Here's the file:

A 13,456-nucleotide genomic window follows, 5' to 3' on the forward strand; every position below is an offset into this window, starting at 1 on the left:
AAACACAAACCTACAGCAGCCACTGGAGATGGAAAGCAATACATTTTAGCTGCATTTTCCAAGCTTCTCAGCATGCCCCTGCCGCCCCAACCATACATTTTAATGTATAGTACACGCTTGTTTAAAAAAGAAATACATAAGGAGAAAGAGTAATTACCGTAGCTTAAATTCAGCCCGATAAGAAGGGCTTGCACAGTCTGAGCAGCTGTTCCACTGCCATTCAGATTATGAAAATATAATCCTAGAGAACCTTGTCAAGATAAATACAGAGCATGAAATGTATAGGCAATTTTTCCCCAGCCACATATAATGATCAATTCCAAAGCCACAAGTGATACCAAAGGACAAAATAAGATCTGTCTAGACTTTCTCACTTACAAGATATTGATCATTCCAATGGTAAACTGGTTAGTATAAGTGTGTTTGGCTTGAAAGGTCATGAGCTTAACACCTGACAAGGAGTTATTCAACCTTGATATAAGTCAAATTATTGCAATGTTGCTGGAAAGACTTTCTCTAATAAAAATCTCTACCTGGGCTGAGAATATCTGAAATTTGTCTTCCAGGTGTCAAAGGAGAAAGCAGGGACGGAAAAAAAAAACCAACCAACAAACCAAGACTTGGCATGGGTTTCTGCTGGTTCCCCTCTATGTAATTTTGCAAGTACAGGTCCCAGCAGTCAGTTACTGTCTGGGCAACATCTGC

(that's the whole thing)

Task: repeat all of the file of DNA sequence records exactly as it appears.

A 13,456-nucleotide genomic window follows, 5' to 3' on the forward strand; every position below is an offset into this window, starting at 1 on the left:
AAACACAAACCTACAGCAGCCACTGGAGATGGAAAGCAATACATTTTAGCTGCATTTTCCAAGCTTCTCAGCATGCCCCTGCCGCCCCAACCATACATTTTAATGTATAGTACACGCTTGTTTAAAAAAGAAATACATAAGGAGAAAGAGTAATTACCGTAGCTTAAATTCAGCCCGATAAGAAGGGCTTGCACAGTCTGAGCAGCTGTTCCACTGCCATTCAGATTATGAAAATATAATCCTAGAGAACCTTGTCAAGATAAATACAGAGCATGAAATGTATAGGCAATTTTTCCCCAGCCACATATAATGATCAATTCCAAAGCCACAAGTGATACCAAAGGACAAAATAAGATCTGTCTAGACTTTCTCACTTACAAGATATTGATCATTCCAATGGTAAACTGGTTAGTATAAGTGTGTTTGGCTTGAAAGGTCATGAGCTTAACACCTGACAAGGAGTTATTCAACCTTGATATAAGTCAAATTATTGCAATGTTGCTGGAAAGACTTTCTCTAATAAAAATCTCTACCTGGGCTGAGAATATCTGAAATTTGTCTTCCAGGTGTCAAAGGAGAAAGCAGGGACGGAAAAAAAAAACCAACCAACAAACCAAGACTTGGCATGGGTTTCTGCTGGTTCCCCTCTATGTAATTTTGCAAGTACAGGTCCCAGCAGTCAGTTACTGTCTGGGCAACATCTGC